Halal Robo-Advisor – an impossible mission or an ignored jackpot?

By Oliver Syvanen | 22 November 2017

Many processes have already been automated, thanks to technology, and now Robo-Advisors are gaining ground at the expense of their human counterparts. Will flesh-and-blood financial advisers become a thing of the past? The Robo-Advice industry is taking off in the U.S. and UK due to their low fees and low minimum capital required. Averaging an annual management fee between 0.3 and 0.5 percent, while on average only needed a minimum balance of $5,000. Robo-Advisors are opening an opportunity for financial advice and investment to the masses.

This new industry has the potential of becoming the way that future generations invest their money. With over 2 billion Muslims around the world and with an estimated market size of US$1,8 trillion total assets under Islamic finance, it is a market segment that cannot be ignored.

However, for many Muslims, their religious practice bars them from using conventional investment vehicles. Most adherents of Islam are not permitted to invest in firms that produce prohibited products, such as firearms, tobacco, or alcohol, and they cannot use any kind of financial product that involves the receipt or the payment of interest. As a result, there are relatively few options available for Muslims who want to invest their money.

Junaid Wahedna, the CEO of a Halal Robo-Advisor Wahed, tells a story about a Bangladeshi cab driver in an interview with TechCrunch. The man had moved to the U.S. and didn’t want to keep his savings in a bank account, but didn’t know what to do with it. “The leader of the mosque told him Apple stock was Sharia compliant… So he put all of his savings in Apple stock.” Wahedna continues, that what is even worse, is that “people literally keep their money in cash and forgo the interest. They lose out over time, just because of their religion. There shouldn’t be a cost of being Muslim.”

In order to fill the gap in the Robo-Advisor industry, several existing asset management firms have established a Sharia compliant Robo-Advisors. The Farrigon Group has launched Algebra and Wahed Investments recently launched their Halal Robo-Advisor. These firms, among others, are trying to claim the lion’s share of this emerging industry. The key to their investing is a screening process of stocks, commodities, and other investment vehicles to make sure that they are Sharia compliant before including them in investment strategies and portfolios.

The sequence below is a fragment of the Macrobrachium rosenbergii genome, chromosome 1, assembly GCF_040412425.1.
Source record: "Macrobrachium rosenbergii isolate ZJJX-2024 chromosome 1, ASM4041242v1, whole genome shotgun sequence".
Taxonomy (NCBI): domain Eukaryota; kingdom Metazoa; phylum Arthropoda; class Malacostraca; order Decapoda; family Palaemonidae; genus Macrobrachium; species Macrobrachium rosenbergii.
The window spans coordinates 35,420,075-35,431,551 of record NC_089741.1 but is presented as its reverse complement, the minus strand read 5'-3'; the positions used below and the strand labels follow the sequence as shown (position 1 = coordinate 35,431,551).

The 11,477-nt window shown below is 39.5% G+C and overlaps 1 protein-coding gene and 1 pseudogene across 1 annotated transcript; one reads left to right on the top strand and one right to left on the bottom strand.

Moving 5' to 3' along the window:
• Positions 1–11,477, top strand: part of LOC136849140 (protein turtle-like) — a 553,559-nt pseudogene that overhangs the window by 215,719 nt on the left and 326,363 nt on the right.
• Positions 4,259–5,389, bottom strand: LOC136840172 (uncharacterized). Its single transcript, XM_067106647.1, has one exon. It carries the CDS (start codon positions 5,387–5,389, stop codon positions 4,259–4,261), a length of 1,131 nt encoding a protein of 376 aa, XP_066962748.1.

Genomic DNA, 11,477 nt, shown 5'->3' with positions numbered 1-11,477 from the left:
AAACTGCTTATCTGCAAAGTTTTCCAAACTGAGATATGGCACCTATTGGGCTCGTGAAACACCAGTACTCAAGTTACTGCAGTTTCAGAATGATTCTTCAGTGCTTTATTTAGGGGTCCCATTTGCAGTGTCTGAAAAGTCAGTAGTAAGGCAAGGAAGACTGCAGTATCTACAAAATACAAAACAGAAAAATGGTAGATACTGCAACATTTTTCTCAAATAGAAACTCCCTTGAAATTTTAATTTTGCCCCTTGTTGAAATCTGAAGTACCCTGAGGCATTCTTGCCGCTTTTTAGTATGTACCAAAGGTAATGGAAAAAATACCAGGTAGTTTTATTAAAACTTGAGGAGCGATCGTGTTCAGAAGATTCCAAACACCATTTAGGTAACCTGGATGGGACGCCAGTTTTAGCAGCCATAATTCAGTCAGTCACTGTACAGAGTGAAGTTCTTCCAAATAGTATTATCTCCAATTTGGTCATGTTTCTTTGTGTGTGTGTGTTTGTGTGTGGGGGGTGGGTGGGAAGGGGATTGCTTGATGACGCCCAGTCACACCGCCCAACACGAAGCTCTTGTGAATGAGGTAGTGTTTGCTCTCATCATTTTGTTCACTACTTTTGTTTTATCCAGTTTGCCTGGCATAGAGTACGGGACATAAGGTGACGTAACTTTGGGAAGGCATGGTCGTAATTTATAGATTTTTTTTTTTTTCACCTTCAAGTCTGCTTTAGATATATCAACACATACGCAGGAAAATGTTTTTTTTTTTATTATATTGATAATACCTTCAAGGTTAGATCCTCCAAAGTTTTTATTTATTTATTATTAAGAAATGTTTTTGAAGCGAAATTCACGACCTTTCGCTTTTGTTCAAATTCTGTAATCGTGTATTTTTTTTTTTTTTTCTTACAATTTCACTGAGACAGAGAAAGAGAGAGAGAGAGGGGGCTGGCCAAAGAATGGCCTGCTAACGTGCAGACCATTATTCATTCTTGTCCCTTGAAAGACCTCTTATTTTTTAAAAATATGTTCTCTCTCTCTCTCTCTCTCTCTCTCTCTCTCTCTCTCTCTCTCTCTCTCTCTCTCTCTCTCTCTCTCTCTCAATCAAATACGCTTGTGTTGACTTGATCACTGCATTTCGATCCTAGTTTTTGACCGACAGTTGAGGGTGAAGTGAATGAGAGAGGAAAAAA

Screening should be an automated, algorithm-based process within a Robo-Advisor. Companies that are planning on building a Robo-Advisor to meet the needs of this significant target market need to consider a suitable software solution that will automate different kinds of daily operations. Traditional investment management software is usually too rigid to handle diverse investment approaches with distinctive limitations.

If you are seeking to build a Robo-Advisor, you should demand at least the following functionalities from your software solutions provider: 

  • Seamless connectivity to the User Interface layer of your Robo-Advisor,
  • Straightforward portfolio management functionalities,
  • Setting up and managing model portfolios,
  • Automatic rebalancing, trade order management and fee calculations,
  • Compliance function to ensure that all applicable laws and regulations are followed seamlessly,
  • CRM to gather and store all relevant data (such as KYC, AML, PEP…) for efficient and competent customer relationships management,
  • Automate and digitalize strenuous error prone reporting processes regarding authorities, customers, and other stakeholders,
  • Connections to market data providers and trading platforms for automated information flow and up to date values,
  • Bank and custody connections for automated reconciliation and sending or receiving payments (such as monthly deposits),
  • Transaction aggregation to automatically import transactions from a third party such as a broker, custody, or asset manager, with the functionality to validate transactions and automatically save them to correct portfolios to prevent human error,
  • Accounting function to translate transaction data into accounting entries for your accounting system.

The more functionalities you can cover with a single software platform, the easier it gets to automate tedious manual processes and stay on top of your business. In the low fee environment of Robo-Advisors, service providers can’t deal with too high of cost structures. A Robo-Advisor is, after all, a digital investment manager. It should be able to manage most – if not all – processes in an automated way.

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